Two Chinese astronauts returned to Earth safely on Friday after completing China's longest-ever manned space mission as the country firmed up its plans to establish its permanent space station by 2022.
Zhang Youxia, commander-in-chief of China's manned space programme, announced that the Shenzhou-11 mission, which lasted over a month, was a "complete success".
The re-entry module of Shenzhou-11 landed safely at the expected site in central Inner Mongolia Autonomous Region at about 1:59 pm Beijing Time, Beijing Aerospace Control Centre (BACC) said.
The ground search team reached the landing site immediately, and astronauts Jing Haipeng and Chen Dong opened the capsule's hatch by themselves. The two astronauts were reported by the ground team to be in good condition.
Shenzhou-11 was China's sixth manned spacecraft, and also the country's longest mission to date.
After its launch on October 17, the spacecraft docked two days later with China's first space lab, Tiangong-2, where the two astronauts lived for 30 days. The mission transported personnel and materials between Earth and Tiangong-2, and tested meeting, docking and return processes.
It conducted aerospace medical experiments, space science experiments and in-orbit maintenance.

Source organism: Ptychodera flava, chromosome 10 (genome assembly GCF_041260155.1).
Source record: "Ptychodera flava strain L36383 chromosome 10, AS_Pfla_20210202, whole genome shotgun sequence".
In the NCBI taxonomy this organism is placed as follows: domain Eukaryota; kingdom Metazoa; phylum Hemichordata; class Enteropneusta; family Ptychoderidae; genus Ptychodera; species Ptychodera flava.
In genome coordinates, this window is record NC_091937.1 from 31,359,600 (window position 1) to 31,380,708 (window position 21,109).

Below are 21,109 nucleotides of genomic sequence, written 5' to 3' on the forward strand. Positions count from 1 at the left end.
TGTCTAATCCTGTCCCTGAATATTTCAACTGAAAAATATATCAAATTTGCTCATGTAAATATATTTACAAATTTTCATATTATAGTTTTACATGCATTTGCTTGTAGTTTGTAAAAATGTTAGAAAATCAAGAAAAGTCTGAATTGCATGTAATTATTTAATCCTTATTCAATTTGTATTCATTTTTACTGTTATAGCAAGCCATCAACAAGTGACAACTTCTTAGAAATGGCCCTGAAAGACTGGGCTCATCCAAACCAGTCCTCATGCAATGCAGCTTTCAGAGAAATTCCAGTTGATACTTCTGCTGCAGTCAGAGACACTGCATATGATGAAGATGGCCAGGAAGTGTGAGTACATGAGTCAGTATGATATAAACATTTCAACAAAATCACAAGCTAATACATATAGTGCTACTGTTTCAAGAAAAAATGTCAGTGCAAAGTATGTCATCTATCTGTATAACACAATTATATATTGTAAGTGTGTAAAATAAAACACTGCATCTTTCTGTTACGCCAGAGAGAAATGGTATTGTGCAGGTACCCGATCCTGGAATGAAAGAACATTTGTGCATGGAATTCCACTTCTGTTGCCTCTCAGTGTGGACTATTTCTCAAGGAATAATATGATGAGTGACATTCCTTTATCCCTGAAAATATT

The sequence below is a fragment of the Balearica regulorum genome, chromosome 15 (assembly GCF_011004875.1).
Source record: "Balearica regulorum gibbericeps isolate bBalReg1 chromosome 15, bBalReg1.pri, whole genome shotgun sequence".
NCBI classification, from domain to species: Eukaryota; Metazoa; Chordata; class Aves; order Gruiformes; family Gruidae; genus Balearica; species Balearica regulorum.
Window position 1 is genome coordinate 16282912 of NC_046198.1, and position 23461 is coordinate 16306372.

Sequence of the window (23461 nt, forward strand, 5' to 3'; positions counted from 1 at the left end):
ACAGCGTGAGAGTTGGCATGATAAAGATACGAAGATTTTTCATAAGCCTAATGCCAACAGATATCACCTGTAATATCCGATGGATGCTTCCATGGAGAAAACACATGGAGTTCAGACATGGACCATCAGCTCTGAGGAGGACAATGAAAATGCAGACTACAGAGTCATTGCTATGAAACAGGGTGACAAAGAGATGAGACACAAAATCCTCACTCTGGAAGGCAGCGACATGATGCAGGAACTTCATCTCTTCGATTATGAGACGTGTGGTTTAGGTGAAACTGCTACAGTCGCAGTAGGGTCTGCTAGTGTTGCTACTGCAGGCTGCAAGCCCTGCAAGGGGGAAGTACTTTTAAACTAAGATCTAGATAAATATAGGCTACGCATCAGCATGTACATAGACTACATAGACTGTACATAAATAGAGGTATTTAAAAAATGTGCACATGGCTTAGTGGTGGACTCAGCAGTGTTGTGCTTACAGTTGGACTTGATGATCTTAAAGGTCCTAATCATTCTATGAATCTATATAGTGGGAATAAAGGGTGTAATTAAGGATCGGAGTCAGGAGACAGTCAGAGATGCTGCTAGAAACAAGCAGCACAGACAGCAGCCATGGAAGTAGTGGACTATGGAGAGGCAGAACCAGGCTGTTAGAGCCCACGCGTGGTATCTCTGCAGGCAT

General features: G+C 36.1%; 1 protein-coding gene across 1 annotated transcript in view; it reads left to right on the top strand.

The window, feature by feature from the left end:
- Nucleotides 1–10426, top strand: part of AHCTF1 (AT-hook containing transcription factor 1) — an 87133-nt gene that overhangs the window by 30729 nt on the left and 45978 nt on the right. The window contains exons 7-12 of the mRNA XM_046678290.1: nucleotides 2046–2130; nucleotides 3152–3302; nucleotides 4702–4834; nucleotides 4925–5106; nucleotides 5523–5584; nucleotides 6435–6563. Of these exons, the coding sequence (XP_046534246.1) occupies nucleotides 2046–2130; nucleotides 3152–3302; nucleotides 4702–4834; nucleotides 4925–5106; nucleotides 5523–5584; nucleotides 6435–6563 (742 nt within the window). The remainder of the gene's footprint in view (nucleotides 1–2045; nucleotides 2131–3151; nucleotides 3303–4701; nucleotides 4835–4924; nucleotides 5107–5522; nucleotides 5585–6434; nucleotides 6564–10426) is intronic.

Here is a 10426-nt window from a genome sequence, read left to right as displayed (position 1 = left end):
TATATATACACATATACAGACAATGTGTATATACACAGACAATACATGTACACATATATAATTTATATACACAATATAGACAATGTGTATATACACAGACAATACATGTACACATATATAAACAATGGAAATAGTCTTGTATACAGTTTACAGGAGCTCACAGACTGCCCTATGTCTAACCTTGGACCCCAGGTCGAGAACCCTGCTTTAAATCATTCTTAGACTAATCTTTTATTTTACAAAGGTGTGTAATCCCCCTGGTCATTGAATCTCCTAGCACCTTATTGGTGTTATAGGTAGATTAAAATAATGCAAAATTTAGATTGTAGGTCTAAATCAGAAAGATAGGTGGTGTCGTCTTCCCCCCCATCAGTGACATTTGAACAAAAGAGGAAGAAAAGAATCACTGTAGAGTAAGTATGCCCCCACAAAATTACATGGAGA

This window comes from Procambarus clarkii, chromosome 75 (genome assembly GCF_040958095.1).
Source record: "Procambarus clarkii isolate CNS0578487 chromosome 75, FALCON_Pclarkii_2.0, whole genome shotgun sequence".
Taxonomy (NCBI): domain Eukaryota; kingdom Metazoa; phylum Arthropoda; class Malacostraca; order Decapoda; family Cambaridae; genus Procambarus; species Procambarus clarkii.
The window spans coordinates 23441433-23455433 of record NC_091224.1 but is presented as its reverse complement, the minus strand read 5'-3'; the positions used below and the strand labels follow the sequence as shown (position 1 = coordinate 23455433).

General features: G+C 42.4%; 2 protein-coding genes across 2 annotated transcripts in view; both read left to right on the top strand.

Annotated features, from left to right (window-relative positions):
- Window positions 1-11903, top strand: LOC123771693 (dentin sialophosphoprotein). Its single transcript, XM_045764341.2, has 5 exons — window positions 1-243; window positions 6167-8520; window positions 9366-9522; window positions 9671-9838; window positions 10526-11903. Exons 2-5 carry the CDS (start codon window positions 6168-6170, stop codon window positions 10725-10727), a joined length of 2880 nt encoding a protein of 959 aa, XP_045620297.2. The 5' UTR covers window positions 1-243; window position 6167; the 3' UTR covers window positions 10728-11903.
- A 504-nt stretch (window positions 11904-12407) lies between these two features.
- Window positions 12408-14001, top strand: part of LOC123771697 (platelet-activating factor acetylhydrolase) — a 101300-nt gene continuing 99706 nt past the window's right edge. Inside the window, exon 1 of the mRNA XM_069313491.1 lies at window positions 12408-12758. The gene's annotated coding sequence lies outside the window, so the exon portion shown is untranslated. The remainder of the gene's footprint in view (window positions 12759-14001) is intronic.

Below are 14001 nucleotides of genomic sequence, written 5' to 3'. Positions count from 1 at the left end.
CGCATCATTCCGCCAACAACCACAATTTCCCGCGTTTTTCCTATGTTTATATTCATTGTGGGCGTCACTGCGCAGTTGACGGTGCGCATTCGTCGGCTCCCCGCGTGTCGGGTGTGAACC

The rigorous testing helps China to firm up its plans to establish its permanent space station by 2022. By the time it will be the only the country to have such a facility in service as the current in-service International Space Station (ISS) retires by 2024.
The two astronauts also conducted three experiments designed by middle school students from the Hong Kong Special Administrative Region, including raising silkworms in space.
It was the third space mission for 50-year-old veteran Jing Haipeng, the commander of the crew, who also participated in the Shenzhou-7 and Shenzhou-9 missions and first space mission for Chen Dong, 38.
The mission is a key step toward China's aim of building a permanent manned space station. The core module of China's space station is expected to be launched around 2018, and the space station will enter into full service around 2022, with an initial designed life of at least 10 years.